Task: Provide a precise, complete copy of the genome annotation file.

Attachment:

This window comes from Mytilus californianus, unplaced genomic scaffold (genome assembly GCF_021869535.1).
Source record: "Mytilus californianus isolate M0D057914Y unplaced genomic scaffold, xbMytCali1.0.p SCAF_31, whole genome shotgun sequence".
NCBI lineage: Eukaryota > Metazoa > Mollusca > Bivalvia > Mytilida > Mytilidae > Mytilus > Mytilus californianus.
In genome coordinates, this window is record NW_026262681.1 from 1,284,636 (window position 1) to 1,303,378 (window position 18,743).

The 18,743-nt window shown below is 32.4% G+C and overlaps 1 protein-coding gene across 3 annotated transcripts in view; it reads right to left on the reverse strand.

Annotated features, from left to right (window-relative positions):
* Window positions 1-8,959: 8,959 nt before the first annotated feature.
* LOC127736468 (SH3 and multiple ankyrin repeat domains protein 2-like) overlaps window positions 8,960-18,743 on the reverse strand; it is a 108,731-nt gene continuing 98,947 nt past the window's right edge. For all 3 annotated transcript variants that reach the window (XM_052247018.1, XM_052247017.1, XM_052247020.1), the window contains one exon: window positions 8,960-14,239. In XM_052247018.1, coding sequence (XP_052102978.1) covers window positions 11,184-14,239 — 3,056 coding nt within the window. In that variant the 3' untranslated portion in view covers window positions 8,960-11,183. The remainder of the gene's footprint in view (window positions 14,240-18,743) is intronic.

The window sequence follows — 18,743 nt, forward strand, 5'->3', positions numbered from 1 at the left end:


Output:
This window comes from Mytilus californianus, unplaced genomic scaffold (genome assembly GCF_021869535.1).
Source record: "Mytilus californianus isolate M0D057914Y unplaced genomic scaffold, xbMytCali1.0.p SCAF_31, whole genome shotgun sequence".
NCBI lineage: Eukaryota > Metazoa > Mollusca > Bivalvia > Mytilida > Mytilidae > Mytilus > Mytilus californianus.
In genome coordinates, this window is record NW_026262681.1 from 1,284,636 (window position 1) to 1,303,378 (window position 18,743).

The 18,743-nt window shown below is 32.4% G+C and overlaps 1 protein-coding gene across 3 annotated transcripts in view; it reads right to left on the reverse strand.

Annotated features, from left to right (window-relative positions):
* Window positions 1-8,959: 8,959 nt before the first annotated feature.
* LOC127736468 (SH3 and multiple ankyrin repeat domains protein 2-like) overlaps window positions 8,960-18,743 on the reverse strand; it is a 108,731-nt gene continuing 98,947 nt past the window's right edge. For all 3 annotated transcript variants that reach the window (XM_052247018.1, XM_052247017.1, XM_052247020.1), the window contains one exon: window positions 8,960-14,239. In XM_052247018.1, coding sequence (XP_052102978.1) covers window positions 11,184-14,239 — 3,056 coding nt within the window. In that variant the 3' untranslated portion in view covers window positions 8,960-11,183. The remainder of the gene's footprint in view (window positions 14,240-18,743) is intronic.

The window sequence follows — 18,743 nt, forward strand, 5'->3', positions numbered from 1 at the left end: